The desire to write manifests as follows: a warmth in my chest accompanied by the sense of possibility, and the awareness something wants to be said, though I don’t know what it is. Last night I discovered and read an e-mail exchange between Sam Harris and Noam Chomsky that was published a few years ago. I’d been listening to some of Sam’s podcasts lately, and discovered the two men’s correspondence. I’m not expert on either man’s ideas, but reading and listening led me down to the water’s edge so to speak, to the cool, moonlit stream of my own curiosity, and now I want to drink. I want to explore this feeling I don’t yet understand.
I want to say that this piece is my response to my own impressions, and has nothing to do with the positions either writer has taken. This is like walking into a forest and sensing something in the position of trees and the weight of the light, and stopping to jot a few notes about what it is. While sketching out this moment, the mind supplies a memory to accompany this spacious awareness, the way wine is paired to fish or grouse or tenderloin. So this piece is a reminiscing with my own heart. The e-mails I read have merely nudged me along.
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Many of us would like to see the world become a better place. We may be angry about how some things are going, or frightened of the changes we see and the unknown into which those changes might usher us. There is foreboding in the air, a sense that we’re addicted to choices we know don’t ultimately serve us. And whether your life is one of relative comfort or one of considerable earthly difficulty, the fact remains in either case that when circumstance is stripped away, knowing what to do—being confident in one’s own response to a world which is at times so overwhelming—is a luxury few have ever known.
Not knowing what to do can be crippling because ultimately it is a symptom of not knowing or trusting one’s own heart. This occurs when mind and heart have not joined, when the mind’s logic and the heart’s knowing shear painfully against one another. In essence, when we are conflicted within. A Course in Miracles describes this condition in Workbook Lesson 257 (W-257.1.), saying, “If I forget my goal I can be but confused, unsure of what I am, and thus conflicted in my actions.” (The goal of course is a peaceful heart, unity with all creation, and the gifts of a forgiven world.) It is common when we feel this way to look to others for support and guidance—for safety in another’s knowing. There are many options in the marketplace of ideas today, more than ever perhaps, and what I find is that I can be swept along by the attraction of thinkers who exude confidence and an apparently consistent structure of thought. In particular I’m drawn to work that expands my awareness of a topic, that offers a fresh perspective (at least to me), and that suggests novel solutions to our problems.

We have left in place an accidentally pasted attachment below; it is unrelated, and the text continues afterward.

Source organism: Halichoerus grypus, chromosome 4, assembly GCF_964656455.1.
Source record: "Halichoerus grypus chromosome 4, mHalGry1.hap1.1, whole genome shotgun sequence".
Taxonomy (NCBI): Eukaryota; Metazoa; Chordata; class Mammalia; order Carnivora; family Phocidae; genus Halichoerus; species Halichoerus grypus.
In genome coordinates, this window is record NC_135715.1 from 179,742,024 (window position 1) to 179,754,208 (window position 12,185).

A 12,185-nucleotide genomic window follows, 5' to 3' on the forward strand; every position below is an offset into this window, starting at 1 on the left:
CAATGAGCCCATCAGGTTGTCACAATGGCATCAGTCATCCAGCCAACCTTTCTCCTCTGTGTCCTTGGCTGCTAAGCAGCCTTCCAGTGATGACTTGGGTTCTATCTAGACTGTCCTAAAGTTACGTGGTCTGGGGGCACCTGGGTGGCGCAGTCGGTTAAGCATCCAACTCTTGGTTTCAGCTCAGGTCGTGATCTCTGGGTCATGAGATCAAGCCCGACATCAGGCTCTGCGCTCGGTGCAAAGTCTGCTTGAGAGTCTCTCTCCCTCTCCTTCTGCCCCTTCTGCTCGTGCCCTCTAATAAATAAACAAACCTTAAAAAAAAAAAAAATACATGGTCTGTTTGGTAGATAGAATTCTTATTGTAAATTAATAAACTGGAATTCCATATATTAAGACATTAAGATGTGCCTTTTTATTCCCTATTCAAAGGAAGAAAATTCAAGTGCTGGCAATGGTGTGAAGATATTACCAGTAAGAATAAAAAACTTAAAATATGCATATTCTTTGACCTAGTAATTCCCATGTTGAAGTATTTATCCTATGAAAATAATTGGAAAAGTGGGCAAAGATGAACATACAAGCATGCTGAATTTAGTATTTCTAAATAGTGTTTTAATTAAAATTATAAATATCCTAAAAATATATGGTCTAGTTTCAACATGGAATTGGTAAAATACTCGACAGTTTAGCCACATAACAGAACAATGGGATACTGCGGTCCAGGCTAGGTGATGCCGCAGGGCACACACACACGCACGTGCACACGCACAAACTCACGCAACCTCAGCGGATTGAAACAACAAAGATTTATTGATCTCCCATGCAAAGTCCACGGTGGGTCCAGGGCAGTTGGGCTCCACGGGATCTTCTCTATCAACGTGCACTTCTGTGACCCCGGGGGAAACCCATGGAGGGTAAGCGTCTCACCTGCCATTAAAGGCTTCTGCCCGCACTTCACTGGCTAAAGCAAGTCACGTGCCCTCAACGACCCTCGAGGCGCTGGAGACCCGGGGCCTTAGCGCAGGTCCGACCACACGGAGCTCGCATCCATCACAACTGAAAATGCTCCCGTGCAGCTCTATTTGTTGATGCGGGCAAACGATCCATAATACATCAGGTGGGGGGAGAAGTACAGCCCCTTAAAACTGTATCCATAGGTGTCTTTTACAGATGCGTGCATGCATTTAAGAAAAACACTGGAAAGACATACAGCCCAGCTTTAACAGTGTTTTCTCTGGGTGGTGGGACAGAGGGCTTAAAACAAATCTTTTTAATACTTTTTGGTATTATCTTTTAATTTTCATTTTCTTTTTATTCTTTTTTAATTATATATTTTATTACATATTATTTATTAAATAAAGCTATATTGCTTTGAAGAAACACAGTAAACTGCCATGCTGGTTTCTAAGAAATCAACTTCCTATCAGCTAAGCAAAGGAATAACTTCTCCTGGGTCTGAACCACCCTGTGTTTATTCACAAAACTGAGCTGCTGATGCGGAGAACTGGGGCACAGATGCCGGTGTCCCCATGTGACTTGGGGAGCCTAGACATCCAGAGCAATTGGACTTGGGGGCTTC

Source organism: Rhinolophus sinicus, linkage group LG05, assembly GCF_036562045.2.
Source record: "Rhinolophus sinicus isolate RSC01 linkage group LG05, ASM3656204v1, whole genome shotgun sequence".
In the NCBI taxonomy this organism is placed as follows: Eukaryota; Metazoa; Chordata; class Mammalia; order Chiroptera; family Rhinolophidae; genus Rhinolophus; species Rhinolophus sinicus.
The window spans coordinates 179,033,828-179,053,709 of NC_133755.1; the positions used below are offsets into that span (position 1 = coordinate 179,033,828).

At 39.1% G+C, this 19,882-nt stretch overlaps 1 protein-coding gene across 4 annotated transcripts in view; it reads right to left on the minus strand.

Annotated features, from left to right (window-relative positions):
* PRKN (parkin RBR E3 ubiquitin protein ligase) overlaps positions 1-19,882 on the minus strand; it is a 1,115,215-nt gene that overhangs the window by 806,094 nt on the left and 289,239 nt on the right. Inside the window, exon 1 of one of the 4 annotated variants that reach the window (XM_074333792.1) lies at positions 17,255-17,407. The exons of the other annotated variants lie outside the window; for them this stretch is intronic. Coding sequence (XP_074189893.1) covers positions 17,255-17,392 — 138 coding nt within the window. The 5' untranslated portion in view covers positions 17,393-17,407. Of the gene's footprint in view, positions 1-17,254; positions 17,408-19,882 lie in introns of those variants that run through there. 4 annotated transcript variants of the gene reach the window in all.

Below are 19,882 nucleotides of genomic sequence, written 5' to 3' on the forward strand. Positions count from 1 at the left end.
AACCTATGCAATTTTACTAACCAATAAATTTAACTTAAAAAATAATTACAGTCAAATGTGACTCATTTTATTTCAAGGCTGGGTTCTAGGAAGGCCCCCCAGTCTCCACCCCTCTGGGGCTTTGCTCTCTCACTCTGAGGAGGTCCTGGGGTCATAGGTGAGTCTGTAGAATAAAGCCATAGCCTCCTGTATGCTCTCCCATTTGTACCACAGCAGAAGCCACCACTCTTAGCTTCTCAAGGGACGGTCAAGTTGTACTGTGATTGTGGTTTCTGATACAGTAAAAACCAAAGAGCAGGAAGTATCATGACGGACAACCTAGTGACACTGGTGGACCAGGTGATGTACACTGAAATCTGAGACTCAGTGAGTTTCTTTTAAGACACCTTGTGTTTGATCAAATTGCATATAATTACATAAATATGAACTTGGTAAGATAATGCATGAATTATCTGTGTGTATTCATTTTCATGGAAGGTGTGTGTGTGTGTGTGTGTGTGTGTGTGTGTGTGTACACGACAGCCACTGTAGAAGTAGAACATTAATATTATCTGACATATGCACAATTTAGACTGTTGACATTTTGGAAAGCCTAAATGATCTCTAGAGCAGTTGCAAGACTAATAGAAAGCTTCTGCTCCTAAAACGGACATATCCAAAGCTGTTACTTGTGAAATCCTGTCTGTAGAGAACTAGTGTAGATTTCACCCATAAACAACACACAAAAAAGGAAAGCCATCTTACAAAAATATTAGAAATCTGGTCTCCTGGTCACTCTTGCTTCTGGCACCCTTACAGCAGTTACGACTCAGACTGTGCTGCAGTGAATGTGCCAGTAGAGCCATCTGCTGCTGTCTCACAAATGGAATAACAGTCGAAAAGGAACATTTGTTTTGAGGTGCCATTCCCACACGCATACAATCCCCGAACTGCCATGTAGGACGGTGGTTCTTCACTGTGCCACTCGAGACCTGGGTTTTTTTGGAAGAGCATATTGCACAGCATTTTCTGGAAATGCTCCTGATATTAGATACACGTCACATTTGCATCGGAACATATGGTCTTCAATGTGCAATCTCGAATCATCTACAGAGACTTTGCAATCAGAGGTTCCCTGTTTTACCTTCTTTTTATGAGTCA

There is nothing inherently wrong with bringing new ideas to the mind, and I’d say it is ultimately both healthy and necessary, but at the same time I’ll observe that if we enter the flow of ideas in a conflicted, and thus weakened condition, it is all too easy to let another’s recommendation supersede the knowing of our own heart. I’m going to suggest that this type of outward reliance merely sustains our ineffectual condition, and by extension a certain type of powerlessness. For that is what the conflicted state truly is: a powerless one.